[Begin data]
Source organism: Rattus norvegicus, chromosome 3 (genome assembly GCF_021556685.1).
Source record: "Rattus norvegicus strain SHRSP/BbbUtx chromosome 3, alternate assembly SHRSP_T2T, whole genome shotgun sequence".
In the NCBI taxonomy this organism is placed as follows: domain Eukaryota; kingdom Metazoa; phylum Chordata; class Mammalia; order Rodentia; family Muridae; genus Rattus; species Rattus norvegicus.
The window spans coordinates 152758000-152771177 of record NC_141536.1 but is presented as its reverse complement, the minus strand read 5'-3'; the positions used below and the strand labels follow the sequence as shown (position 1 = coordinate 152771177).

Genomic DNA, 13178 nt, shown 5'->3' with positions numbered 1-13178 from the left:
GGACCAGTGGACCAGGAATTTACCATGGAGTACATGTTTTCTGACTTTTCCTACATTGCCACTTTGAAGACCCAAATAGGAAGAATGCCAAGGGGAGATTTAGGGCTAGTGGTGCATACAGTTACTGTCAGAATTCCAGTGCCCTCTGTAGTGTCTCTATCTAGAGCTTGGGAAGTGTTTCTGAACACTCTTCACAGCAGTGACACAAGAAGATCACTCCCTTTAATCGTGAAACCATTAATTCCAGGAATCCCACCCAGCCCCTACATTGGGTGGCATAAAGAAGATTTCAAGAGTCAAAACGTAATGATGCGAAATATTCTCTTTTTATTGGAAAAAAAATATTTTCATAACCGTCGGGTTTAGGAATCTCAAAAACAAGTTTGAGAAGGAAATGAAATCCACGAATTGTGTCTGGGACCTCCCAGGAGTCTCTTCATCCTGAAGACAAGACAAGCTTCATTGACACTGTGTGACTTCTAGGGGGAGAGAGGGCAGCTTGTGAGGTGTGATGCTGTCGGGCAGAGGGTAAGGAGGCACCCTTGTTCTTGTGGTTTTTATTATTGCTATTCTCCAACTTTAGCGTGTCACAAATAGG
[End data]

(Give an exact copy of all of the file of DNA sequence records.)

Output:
Source organism: Rattus norvegicus, chromosome 3 (genome assembly GCF_021556685.1).
Source record: "Rattus norvegicus strain SHRSP/BbbUtx chromosome 3, alternate assembly SHRSP_T2T, whole genome shotgun sequence".
In the NCBI taxonomy this organism is placed as follows: domain Eukaryota; kingdom Metazoa; phylum Chordata; class Mammalia; order Rodentia; family Muridae; genus Rattus; species Rattus norvegicus.
The window spans coordinates 152758000-152771177 of record NC_141536.1 but is presented as its reverse complement, the minus strand read 5'-3'; the positions used below and the strand labels follow the sequence as shown (position 1 = coordinate 152771177).

Genomic DNA, 13178 nt, shown 5'->3' with positions numbered 1-13178 from the left:
GGACCAGTGGACCAGGAATTTACCATGGAGTACATGTTTTCTGACTTTTCCTACATTGCCACTTTGAAGACCCAAATAGGAAGAATGCCAAGGGGAGATTTAGGGCTAGTGGTGCATACAGTTACTGTCAGAATTCCAGTGCCCTCTGTAGTGTCTCTATCTAGAGCTTGGGAAGTGTTTCTGAACACTCTTCACAGCAGTGACACAAGAAGATCACTCCCTTTAATCGTGAAACCATTAATTCCAGGAATCCCACCCAGCCCCTACATTGGGTGGCATAAAGAAGATTTCAAGAGTCAAAACGTAATGATGCGAAATATTCTCTTTTTATTGGAAAAAAAATATTTTCATAACCGTCGGGTTTAGGAATCTCAAAAACAAGTTTGAGAAGGAAATGAAATCCACGAATTGTGTCTGGGACCTCCCAGGAGTCTCTTCATCCTGAAGACAAGACAAGCTTCATTGACACTGTGTGACTTCTAGGGGGAGAGAGGGCAGCTTGTGAGGTGTGATGCTGTCGGGCAGAGGGTAAGGAGGCACCCTTGTTCTTGTGGTTTTTATTATTGCTATTCTCCAACTTTAGCGTGTCACAAATAGG